Tuesday, 29 January 2013

The Greatest Story Ever Told

The tale has a tragic element to it. I am constantly surrounding myself with some of the best video games ever: Bastion, Need for Speed, Little Big Planet 2, Little Big Planet Karting, Journey, Borderlands 2 - you name it. I play the games, I enjoy them, but then I [generally] put them to the side. Why? Because ultimately, I much prefer to play Mass Effect yet again than play any of these other titles. It is clear Sinéad O'Connor knew what she was singing about: Nothing compares to you, Mass Effect.
I tried to answer the question of why this specific game is as good as it is before (see here and here for examples). I realize by now that the answer is complicated, but I will still try and address the question further.
I will start with that test I recently put Chuck, currently my favorite TV series, through. The test of chauvinism, if you would like to put a name to it. To remind you, Chuck failed the test - and rather miserably so: its female characters were single dimensional, there to act as ornaments to the male character at the center. Not so for Mass Effect!
Mass Effect cruises through this test in flying colors. Not only does it have numerous female characters, each of these female characters a well developed independent person with her own stories and agendas. It's not all cutie-cutie either: With one character, Liara, the story starts with you having to deal with her now turned evil mother; with another, Ashleigh, you have to deal with xenophobia. Regardless, your character is not the only thing in these female characters' lives.
Being closer to the cutting edge of progressiveness is a sign that there is something more to Mass Effect; Mass Effect could be better than the rest. But what is it, then, that gives it the edge?
The first hint of that comes with the games' interactiveness. To take the discussion on gaming feminism further, players can choose to establish relationships with both female and male characters. Human to human gay and lesbian options are perfectly fine (in Mass Effect 3; the previous 2 titles do not offer this option), but then again there is always the option for inter-species relationships. With sex, too, albeit clumsily handled sex.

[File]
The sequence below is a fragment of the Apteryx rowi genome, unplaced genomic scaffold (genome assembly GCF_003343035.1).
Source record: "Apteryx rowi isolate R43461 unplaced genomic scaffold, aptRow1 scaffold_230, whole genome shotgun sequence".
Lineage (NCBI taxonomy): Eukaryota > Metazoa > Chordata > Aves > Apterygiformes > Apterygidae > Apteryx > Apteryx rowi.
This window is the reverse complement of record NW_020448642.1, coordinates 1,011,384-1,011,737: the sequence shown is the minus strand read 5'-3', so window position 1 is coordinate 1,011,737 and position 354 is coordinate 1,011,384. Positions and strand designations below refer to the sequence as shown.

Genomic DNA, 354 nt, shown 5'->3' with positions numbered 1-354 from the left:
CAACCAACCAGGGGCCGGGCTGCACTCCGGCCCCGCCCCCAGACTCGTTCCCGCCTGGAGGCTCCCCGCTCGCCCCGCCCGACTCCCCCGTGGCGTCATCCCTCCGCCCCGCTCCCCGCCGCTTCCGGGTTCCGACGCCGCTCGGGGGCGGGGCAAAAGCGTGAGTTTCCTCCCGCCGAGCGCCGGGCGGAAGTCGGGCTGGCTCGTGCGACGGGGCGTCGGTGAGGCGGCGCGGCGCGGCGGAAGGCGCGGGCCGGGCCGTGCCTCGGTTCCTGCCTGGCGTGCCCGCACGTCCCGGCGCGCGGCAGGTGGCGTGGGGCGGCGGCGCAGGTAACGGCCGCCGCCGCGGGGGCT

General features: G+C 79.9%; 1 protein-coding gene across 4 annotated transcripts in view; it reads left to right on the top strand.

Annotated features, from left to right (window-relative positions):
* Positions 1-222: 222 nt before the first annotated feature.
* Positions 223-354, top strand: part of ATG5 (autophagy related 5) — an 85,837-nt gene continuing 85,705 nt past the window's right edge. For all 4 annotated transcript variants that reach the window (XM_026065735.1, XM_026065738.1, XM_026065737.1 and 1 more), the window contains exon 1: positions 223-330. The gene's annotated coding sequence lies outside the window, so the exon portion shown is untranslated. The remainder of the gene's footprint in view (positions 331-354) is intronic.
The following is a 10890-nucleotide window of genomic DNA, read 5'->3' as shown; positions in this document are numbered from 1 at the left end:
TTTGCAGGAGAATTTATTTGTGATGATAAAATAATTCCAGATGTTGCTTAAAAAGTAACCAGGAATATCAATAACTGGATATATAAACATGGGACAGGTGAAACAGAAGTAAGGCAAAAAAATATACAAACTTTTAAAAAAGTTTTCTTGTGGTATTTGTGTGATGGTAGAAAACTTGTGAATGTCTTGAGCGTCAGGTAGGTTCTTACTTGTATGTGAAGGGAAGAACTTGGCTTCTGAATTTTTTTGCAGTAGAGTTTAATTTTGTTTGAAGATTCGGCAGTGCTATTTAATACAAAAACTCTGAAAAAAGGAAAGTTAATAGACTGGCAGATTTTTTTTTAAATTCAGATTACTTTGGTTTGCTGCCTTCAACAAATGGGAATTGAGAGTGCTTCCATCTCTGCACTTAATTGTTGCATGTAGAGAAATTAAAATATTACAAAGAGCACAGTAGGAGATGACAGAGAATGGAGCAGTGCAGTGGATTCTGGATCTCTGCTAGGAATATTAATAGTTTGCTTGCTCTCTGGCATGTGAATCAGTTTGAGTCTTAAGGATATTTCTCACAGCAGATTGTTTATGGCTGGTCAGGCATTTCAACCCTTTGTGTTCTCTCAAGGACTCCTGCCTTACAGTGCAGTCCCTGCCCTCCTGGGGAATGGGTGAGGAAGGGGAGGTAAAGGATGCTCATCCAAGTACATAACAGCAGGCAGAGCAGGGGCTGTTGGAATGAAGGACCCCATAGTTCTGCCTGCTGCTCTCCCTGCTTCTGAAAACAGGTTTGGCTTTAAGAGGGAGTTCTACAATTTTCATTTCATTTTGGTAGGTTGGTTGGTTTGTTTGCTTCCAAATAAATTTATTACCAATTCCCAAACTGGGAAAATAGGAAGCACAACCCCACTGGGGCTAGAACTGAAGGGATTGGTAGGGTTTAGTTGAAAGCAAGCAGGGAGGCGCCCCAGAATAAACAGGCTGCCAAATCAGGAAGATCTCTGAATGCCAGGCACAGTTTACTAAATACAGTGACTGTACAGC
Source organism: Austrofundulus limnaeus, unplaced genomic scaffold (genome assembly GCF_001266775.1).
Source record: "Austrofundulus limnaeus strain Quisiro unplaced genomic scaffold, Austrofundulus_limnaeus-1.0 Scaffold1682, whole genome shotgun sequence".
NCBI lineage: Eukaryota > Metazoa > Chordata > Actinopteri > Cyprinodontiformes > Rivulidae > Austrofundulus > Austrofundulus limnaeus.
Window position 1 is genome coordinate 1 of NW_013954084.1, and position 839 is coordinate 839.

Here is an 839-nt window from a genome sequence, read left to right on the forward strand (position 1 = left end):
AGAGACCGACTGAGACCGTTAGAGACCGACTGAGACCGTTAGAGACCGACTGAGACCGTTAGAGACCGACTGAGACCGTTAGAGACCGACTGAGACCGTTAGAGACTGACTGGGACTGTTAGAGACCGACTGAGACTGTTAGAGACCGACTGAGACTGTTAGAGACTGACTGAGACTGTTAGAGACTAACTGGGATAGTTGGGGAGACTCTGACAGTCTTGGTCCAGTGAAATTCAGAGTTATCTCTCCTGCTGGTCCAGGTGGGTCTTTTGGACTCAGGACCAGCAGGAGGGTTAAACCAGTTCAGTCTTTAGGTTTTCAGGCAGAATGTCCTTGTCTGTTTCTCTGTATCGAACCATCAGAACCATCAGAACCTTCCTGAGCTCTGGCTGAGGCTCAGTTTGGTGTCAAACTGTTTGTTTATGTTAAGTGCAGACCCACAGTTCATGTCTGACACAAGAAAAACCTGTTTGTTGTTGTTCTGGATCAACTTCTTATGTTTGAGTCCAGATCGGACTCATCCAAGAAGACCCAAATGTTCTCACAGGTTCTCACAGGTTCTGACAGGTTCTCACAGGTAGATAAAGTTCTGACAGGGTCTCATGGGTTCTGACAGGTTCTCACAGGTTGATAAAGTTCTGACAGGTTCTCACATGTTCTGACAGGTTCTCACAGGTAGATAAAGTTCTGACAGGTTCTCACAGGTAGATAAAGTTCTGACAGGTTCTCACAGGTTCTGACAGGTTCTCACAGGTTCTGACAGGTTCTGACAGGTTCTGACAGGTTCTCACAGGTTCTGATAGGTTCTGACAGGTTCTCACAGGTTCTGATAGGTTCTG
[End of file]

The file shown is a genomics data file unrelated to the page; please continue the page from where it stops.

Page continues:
Even more further reaching is the ability of the player to play a female character in the first place. As I have argued before, I find playing Femshep (the fans' term for Female Commander Shepard) a much more rewarding experience, starting from what I consider superior voice acting and moving on to the innovative feeling of being a woman. Let's face it, it's the closest I ever got to being one... The point is, Mass Effect does not only tell a story; it actively puts the player (you!) inside the story. It does not tell a linear story where your role is, in essence, fixed; its story varies depending on your actions, thus allowing you to enjoy being a goodie (a Paragon, in the game's own terms) or a nasty piece of work (a Renegade).
While interactions with other characters in the plot department do have their simplistic limitations, other types of interactions work at the instinctive level. For example, when cooperating in battle with Garrus as he is covering your advances with well aimed sniper shots; or when syncing biotic attacks with Liara to create devastating biotic explosions (sorry for using game terminology; hope you catch the drift). These things work in the sense that I have found myself developing genuine feelings towards these fictional characters, similar to that team spirit feeling one gets when working hard on a joint project with work colleagues. Garrus, Liara and I have been through many adventures together, even if they were all entirely fictional. In my house these are now household names even with the members who never played the games; surely this counts for something.
The same, by the way, applies to the less friendlier characters. The varying qualities that make certain characters appealing in my eyes make others potentially appeal to other players (the words "Miranda" and "bitch" come to my mind in the game's specific context). Beauty, or whatever other subjective trait you can think of, are in the eye of the beholder playing the game.
This brings me to my final conclusion. The Mass Effect trilogy of games is, in my view, the greatest video game there is because of the way its story is told. That delicate way in which the story weaves itself around the player's preference acts as a beacon to all other forms of story telling. As good as it is, Mass Effect's may not be the greatest story ever told; not by a long shot (although, to my mind, it is far superior to both Star Wars and Star Trek). However, never in the history of human civilization has a story been better told than Mass Effect's.
Story telling is thus the real revolution brought by this video game. With all due respect to books and movies, I have seen the light. Behold the future of story telling in the online/interactive age: Play Mass Effect.

Image rights: io9. I recommend you to read io9's views on Mass Effect here.

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